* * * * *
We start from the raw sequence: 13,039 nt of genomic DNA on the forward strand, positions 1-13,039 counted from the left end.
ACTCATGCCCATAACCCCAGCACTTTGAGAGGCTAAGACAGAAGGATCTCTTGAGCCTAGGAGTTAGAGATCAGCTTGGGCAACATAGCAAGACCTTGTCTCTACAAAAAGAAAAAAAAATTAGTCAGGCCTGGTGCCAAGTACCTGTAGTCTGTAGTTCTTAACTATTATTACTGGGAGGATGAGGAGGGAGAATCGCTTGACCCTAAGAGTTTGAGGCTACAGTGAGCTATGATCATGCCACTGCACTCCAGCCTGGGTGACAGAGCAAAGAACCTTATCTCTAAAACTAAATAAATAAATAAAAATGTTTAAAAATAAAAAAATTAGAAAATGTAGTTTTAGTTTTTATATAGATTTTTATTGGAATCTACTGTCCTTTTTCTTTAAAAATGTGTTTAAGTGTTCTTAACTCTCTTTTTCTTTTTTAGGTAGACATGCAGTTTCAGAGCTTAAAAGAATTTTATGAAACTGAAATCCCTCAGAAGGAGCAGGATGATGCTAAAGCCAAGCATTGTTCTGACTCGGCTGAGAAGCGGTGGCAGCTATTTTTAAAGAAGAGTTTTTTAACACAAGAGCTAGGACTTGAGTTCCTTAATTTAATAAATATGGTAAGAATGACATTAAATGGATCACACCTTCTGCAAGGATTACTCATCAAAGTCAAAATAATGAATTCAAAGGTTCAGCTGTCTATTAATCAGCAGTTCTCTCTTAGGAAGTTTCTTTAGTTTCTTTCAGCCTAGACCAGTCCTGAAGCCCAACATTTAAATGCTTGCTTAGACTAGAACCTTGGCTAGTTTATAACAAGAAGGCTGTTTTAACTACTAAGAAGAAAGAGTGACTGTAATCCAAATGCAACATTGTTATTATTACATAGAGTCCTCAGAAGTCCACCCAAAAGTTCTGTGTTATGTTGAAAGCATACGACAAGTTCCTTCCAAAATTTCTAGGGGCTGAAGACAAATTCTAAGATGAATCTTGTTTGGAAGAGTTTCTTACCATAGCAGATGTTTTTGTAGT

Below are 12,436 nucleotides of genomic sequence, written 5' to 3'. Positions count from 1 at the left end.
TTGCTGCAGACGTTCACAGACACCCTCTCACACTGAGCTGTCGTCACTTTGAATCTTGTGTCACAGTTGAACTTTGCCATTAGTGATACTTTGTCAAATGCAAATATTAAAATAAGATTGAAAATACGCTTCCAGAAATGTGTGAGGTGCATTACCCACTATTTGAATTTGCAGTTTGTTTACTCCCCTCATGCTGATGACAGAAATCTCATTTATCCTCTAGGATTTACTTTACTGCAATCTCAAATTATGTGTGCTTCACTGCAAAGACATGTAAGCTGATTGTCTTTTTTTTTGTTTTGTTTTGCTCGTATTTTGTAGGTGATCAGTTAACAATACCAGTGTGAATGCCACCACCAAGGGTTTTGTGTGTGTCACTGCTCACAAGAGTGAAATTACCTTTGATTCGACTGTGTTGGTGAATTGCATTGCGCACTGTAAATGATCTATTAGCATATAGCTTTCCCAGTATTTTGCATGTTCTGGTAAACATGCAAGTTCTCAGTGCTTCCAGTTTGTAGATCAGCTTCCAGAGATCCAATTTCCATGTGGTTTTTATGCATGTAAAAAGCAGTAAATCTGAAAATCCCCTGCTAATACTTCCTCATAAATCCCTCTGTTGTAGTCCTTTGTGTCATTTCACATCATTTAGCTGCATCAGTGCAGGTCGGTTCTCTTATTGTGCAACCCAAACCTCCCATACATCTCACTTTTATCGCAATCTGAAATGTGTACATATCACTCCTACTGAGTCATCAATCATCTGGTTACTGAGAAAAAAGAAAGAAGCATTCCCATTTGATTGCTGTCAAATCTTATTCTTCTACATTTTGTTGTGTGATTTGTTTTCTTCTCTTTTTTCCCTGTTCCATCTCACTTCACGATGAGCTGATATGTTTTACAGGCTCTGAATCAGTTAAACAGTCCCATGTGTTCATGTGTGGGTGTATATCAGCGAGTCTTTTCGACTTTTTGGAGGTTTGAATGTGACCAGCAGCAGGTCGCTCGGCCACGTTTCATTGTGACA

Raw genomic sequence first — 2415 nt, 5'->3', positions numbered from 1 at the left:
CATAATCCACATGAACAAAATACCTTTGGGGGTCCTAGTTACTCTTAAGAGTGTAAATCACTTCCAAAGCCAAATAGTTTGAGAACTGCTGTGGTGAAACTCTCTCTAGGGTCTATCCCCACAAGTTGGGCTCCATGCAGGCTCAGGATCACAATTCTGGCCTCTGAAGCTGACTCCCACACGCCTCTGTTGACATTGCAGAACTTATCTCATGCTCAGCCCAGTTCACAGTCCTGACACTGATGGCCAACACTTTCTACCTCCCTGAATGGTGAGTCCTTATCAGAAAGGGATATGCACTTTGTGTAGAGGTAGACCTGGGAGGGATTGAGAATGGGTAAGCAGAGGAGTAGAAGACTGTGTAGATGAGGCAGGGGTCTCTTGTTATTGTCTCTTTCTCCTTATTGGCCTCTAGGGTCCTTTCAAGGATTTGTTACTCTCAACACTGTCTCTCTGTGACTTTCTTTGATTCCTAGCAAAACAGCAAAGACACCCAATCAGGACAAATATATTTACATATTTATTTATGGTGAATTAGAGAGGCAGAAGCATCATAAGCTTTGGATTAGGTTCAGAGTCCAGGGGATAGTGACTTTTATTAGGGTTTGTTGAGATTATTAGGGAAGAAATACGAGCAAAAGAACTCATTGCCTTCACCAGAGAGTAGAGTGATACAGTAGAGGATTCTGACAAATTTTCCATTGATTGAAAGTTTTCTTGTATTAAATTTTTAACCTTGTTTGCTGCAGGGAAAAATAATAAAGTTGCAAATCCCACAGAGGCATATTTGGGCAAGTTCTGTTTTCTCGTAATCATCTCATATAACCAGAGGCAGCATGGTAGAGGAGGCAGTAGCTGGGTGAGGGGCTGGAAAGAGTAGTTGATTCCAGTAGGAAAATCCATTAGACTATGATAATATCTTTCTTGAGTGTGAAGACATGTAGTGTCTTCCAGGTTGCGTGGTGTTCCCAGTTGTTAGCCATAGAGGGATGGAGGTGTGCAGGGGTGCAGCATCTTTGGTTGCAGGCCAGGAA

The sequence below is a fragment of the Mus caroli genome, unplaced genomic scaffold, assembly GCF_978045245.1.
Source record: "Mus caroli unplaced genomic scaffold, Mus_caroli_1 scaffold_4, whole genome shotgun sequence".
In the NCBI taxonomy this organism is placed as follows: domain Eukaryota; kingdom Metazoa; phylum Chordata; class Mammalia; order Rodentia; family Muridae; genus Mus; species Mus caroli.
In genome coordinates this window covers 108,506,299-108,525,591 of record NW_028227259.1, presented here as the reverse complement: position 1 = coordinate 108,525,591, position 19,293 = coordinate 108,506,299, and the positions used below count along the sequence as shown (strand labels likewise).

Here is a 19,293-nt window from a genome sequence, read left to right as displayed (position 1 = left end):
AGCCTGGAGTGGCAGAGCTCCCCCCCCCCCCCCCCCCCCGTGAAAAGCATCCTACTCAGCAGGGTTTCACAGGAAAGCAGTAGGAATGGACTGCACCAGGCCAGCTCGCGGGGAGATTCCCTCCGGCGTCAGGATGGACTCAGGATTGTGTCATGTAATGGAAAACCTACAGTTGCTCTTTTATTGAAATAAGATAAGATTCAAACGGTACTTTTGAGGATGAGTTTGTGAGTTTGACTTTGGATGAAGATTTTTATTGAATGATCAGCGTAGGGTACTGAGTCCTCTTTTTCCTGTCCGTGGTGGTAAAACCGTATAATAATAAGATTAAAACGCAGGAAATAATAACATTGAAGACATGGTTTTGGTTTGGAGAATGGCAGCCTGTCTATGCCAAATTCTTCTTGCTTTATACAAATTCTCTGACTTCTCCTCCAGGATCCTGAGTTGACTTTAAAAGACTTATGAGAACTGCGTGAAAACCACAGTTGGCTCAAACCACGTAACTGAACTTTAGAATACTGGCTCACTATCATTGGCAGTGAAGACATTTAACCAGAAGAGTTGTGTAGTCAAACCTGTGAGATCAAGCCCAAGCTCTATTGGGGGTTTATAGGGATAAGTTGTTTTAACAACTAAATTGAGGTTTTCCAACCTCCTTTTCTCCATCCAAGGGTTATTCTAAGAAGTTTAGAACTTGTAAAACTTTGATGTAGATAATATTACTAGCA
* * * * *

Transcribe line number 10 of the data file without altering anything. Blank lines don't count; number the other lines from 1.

In genome coordinates this window covers 108,506,299-108,525,591 of record NW_028227259.1, presented here as the reverse complement: position 1 = coordinate 108,525,591, position 19,293 = coordinate 108,506,299, and the positions used below count along the sequence as shown (strand labels likewise).